Have you ever started having a conversation to yourself out loud? Or wonder if you still need to feed the dog, forgetting if they’ve already been fed? Maybe your mind’s just overloaded.
It’s a fact – if you’re embarking on a building project your brain will be working in overdrive! There is a way to help make for a focussed and memorable building experience however. Research continues to prove that a regular mindfulness practice can slow us right down enabling us to interact, be more engaged and intentional with our environment. Our minds de-clutter as we simplify our thoughts – and generous clarity is achieved.
We always have our eyes fixed on the end result – the breath taking completed project. But it’s the path you take along the way that will offer the noticeable reward. How are you going to approach the project and work successfully alongside the team you’ve engaged? How will you communicate your values? How do you want the spaces to make you feel, and how do you gain simplicity, authenticity and quality in your design?
As we all know the quickest most efficient way isn’t always the best. “We need to keep our ears, mind and eyes wide open by mindfully approaching the journey rather than rushing form A to B. In a world today where we’re often looking down – at iPhones! – we need to start looking up and out,” says yoga expert and architect, Paulina Shahery.
Today many people are turning to meditation, yoga or other mindfulness practices to gain clarity, and calmness. In the field of architecture it additionally keeps in check project honesty and integrity, and provides immense help in decision-making. Architects also benefit creatively, exploring new pathways from the moments of stillness.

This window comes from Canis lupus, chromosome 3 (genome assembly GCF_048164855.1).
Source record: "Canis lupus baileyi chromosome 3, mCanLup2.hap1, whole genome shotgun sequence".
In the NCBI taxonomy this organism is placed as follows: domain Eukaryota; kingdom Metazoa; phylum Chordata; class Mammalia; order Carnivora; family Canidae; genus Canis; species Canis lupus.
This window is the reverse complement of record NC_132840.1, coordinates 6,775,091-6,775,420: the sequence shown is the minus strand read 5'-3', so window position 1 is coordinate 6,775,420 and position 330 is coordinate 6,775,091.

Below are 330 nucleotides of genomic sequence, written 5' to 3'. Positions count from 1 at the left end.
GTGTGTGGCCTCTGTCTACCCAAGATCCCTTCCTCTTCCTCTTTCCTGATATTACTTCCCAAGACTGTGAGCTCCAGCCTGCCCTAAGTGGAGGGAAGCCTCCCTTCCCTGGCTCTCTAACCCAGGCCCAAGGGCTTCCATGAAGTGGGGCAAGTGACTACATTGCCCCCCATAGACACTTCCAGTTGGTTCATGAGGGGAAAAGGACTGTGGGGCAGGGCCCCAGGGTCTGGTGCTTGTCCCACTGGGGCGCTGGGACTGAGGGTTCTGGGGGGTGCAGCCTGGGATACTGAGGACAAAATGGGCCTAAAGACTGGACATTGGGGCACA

The phrase Architects are never architects until they’ve been to Japan often floats amongst architects. After a return trip from Kyoto, Architect Amy Meier notes, “The Japanese focus on mindfulness, quiet beauty and intentional design. It’s a way of thinking, living and creating that makes a lot of sense, removing peripheral noise and nonsense and allowing one to be truly present in their own life and experience.”
Meditation and yoga also contribute in lessening one’s ego, increasing empathy, lessening judgement, releasing tension, and enabling improved listening. People’s thoughts become less linear and more open to creativity and inspiration. With the open body stretching experienced in yoga, a person’s mind is more open to ideas, people and stimulation.
Vietnamese Architects, Vo Trong Nghia, implement a 30-minute talk and meditation session daily in their practice. “Especially during a hectic day, it allows my colleagues to find clarity in to-do lists, calm in complex projects, and space for honesty regarding the intensity of our profession,” says Vo Trong Nghia.
“Meditation helps you connect with your desires. Committed practice actually changes our brain, increasing grey matter in areas associated with sensory feelings, memory, and decision-making. Mindfulness also reduces anxiety, implicit age and race bias, and depression; and improves body satisfaction, cognition, and focus. This clear thinking allows the egos, thoughts, and fears so prevalent in our industry to fade away.”
If you’re about to undertake a building project, undoubtedly you’d launch into yoga or meditation and mindfulness wouldn’t you? The clarity of evidence seems to speak for itself.